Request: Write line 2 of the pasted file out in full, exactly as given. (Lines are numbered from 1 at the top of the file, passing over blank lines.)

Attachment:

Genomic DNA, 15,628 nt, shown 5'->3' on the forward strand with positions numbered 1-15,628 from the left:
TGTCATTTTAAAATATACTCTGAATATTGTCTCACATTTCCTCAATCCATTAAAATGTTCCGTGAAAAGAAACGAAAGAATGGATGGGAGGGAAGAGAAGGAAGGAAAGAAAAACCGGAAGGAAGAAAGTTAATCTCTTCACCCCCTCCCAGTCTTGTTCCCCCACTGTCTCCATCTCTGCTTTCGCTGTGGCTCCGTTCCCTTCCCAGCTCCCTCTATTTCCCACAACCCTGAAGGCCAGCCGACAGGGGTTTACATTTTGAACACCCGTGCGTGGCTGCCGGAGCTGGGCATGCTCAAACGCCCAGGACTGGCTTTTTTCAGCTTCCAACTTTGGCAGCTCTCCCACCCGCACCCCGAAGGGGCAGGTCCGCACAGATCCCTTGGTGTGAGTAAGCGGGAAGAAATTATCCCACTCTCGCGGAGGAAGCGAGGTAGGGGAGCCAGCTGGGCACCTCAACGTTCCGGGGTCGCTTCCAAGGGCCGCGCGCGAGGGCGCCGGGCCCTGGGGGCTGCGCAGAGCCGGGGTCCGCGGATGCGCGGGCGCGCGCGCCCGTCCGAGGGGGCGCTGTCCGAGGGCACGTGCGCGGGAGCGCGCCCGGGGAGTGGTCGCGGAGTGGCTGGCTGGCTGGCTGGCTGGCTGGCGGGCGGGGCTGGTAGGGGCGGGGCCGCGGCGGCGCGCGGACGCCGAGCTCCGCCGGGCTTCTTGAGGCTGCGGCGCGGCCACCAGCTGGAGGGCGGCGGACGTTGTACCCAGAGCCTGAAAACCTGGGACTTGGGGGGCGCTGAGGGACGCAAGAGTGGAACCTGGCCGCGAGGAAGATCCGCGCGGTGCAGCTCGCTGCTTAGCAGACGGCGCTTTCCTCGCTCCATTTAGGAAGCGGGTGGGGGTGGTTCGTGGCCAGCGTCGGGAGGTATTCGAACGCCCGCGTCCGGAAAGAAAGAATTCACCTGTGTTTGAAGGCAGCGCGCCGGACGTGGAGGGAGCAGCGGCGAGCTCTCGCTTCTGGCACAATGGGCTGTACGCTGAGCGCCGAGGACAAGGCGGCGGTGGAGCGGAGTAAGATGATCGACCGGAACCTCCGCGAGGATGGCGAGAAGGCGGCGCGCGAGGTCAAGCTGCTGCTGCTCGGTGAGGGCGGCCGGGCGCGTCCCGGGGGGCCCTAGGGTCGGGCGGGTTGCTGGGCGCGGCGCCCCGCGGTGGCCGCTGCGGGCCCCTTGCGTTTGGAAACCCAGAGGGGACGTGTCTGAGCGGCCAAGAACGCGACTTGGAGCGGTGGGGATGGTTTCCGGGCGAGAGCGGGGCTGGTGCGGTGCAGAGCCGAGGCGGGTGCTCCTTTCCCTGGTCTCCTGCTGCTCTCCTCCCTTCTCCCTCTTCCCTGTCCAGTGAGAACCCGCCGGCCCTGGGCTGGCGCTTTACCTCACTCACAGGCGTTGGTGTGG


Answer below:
TGTCATTTTAAAATATACTCTGAATATTGTCTCACATTTCCTCAATCCATTAAAATGTTCCGTGAAAAGAAACGAAAGAATGGATGGGAGGGAAGAGAAGGAAGGAAAGAAAAACCGGAAGGAAGAAAGTTAATCTCTTCACCCCCTCCCAGTCTTGTTCCCCCACTGTCTCCATCTCTGCTTTCGCTGTGGCTCCGTTCCCTTCCCAGCTCCCTCTATTTCCCACAACCCTGAAGGCCAGCCGACAGGGGTTTACATTTTGAACACCCGTGCGTGGCTGCCGGAGCTGGGCATGCTCAAACGCCCAGGACTGGCTTTTTTCAGCTTCCAACTTTGGCAGCTCTCCCACCCGCACCCCGAAGGGGCAGGTCCGCACAGATCCCTTGGTGTGAGTAAGCGGGAAGAAATTATCCCACTCTCGCGGAGGAAGCGAGGTAGGGGAGCCAGCTGGGCACCTCAACGTTCCGGGGTCGCTTCCAAGGGCCGCGCGCGAGGGCGCCGGGCCCTGGGGGCTGCGCAGAGCCGGGGTCCGCGGATGCGCGGGCGCGCGCGCCCGTCCGAGGGGGCGCTGTCCGAGGGCACGTGCGCGGGAGCGCGCCCGGGGAGTGGTCGCGGAGTGGCTGGCTGGCTGGCTGGCTGGCTGGCGGGCGGGGCTGGTAGGGGCGGGGCCGCGGCGGCGCGCGGACGCCGAGCTCCGCCGGGCTTCTTGAGGCTGCGGCGCGGCCACCAGCTGGAGGGCGGCGGACGTTGTACCCAGAGCCTGAAAACCTGGGACTTGGGGGGCGCTGAGGGACGCAAGAGTGGAACCTGGCCGCGAGGAAGATCCGCGCGGTGCAGCTCGCTGCTTAGCAGACGGCGCTTTCCTCGCTCCATTTAGGAAGCGGGTGGGGGTGGTTCGTGGCCAGCGTCGGGAGGTATTCGAACGCCCGCGTCCGGAAAGAAAGAATTCACCTGTGTTTGAAGGCAGCGCGCCGGACGTGGAGGGAGCAGCGGCGAGCTCTCGCTTCTGGCACAATGGGCTGTACGCTGAGCGCCGAGGACAAGGCGGCGGTGGAGCGGAGTAAGATGATCGACCGGAACCTCCGCGAGGATGGCGAGAAGGCGGCGCGCGAGGTCAAGCTGCTGCTGCTCGGTGAGGGCGGCCGGGCGCGTCCCGGGGGGCCCTAGGGTCGGGCGGGTTGCTGGGCGCGGCGCCCCGCGGTGGCCGCTGCGGGCCCCTTGCGTTTGGAAACCCAGAGGGGACGTGTCTGAGCGGCCAAGAACGCGACTTGGAGCGGTGGGGATGGTTTCCGGGCGAGAGCGGGGCTGGTGCGGTGCAGAGCCGAGGCGGGTGCTCCTTTCCCTGGTCTCCTGCTGCTCTCCTCCCTTCTCCCTCTTCCCTGTCCAGTGAGAACCCGCCGGCCCTGGGCTGGCGCTTTACCTCACTCACAGGCGTTGGTGTGG